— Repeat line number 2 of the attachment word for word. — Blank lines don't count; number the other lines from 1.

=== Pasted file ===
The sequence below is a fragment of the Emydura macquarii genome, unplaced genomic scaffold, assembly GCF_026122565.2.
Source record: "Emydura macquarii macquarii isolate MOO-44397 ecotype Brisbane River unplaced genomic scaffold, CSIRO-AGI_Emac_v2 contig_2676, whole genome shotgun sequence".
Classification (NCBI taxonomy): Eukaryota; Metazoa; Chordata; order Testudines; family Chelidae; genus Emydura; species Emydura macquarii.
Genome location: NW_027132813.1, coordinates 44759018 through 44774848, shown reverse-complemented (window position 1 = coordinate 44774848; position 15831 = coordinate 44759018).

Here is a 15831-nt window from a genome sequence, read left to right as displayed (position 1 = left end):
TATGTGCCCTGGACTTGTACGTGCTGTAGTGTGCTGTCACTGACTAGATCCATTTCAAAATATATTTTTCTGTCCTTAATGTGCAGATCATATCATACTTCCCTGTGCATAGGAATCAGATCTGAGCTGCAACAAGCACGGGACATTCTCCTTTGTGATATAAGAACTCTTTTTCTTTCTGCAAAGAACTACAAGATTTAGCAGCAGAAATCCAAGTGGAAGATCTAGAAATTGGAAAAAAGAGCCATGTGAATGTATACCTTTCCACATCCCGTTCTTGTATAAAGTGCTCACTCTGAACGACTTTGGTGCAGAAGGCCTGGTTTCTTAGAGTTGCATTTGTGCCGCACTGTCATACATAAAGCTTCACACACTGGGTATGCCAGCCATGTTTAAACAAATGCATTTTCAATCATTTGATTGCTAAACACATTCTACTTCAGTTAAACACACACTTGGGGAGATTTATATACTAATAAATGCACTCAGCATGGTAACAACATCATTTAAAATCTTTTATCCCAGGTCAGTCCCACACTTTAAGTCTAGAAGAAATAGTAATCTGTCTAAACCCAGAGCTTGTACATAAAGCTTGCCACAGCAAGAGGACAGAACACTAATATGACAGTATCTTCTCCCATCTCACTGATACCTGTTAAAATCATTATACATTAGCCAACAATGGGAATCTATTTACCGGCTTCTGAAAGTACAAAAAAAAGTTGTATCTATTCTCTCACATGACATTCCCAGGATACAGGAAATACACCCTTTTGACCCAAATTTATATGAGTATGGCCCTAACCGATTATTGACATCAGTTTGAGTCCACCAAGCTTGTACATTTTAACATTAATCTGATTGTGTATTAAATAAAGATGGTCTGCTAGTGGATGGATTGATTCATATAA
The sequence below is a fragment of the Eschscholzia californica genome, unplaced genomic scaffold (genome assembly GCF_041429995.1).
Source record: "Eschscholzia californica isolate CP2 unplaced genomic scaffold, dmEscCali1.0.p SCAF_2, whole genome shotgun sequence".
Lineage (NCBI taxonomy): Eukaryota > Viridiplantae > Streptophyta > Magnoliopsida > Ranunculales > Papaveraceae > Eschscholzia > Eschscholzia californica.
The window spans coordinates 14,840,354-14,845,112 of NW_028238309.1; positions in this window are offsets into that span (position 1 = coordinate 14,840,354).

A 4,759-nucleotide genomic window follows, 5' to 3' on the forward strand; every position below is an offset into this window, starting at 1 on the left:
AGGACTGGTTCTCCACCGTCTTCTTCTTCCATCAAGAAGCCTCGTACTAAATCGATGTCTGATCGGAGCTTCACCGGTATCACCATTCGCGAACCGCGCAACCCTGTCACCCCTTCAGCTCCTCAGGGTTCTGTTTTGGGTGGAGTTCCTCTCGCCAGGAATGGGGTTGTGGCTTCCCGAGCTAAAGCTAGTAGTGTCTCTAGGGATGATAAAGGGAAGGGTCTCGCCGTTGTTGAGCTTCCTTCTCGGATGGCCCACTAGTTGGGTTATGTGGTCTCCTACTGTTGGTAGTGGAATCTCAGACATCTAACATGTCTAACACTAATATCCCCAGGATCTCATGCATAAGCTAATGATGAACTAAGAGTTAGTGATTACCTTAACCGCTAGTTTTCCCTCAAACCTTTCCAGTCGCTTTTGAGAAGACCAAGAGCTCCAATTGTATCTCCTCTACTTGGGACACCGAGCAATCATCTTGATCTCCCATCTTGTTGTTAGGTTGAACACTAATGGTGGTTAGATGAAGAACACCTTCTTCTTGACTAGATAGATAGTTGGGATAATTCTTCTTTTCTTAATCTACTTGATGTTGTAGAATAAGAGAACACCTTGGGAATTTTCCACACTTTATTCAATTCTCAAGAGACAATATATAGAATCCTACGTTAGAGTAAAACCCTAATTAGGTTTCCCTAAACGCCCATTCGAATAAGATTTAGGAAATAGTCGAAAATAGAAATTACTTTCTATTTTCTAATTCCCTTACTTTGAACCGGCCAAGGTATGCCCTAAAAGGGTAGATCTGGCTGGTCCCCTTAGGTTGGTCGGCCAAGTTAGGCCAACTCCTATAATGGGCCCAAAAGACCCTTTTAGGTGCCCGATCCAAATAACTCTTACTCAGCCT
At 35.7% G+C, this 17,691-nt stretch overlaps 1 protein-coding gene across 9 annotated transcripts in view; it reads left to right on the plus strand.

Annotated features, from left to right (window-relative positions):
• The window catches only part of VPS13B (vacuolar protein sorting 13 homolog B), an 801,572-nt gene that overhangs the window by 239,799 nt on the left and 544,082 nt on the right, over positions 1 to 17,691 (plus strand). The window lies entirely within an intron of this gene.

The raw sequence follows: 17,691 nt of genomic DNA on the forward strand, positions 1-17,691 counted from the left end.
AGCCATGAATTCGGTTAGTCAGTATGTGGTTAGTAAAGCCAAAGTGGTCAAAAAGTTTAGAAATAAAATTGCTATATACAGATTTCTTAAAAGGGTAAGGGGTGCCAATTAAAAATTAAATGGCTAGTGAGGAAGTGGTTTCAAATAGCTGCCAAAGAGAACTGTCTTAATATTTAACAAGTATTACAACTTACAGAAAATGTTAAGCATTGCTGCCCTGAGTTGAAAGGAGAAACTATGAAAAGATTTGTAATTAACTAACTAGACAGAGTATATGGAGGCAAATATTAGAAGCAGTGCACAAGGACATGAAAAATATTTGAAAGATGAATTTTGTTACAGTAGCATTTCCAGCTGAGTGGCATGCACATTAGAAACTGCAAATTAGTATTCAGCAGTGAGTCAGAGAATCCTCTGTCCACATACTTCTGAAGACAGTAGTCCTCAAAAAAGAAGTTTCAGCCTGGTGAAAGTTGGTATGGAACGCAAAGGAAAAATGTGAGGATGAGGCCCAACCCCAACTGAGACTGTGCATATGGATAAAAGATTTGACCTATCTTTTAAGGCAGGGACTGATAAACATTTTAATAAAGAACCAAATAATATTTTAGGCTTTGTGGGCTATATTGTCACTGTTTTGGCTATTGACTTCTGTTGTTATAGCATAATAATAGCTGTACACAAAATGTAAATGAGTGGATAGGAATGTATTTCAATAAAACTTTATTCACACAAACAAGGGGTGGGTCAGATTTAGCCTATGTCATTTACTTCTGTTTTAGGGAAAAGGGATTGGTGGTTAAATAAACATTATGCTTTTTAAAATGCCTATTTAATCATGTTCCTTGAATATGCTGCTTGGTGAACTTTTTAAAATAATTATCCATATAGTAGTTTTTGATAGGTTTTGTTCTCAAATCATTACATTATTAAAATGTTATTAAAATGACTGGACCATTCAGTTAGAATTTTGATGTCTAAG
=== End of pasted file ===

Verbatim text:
Source record: "Emydura macquarii macquarii isolate MOO-44397 ecotype Brisbane River unplaced genomic scaffold, CSIRO-AGI_Emac_v2 contig_2676, whole genome shotgun sequence".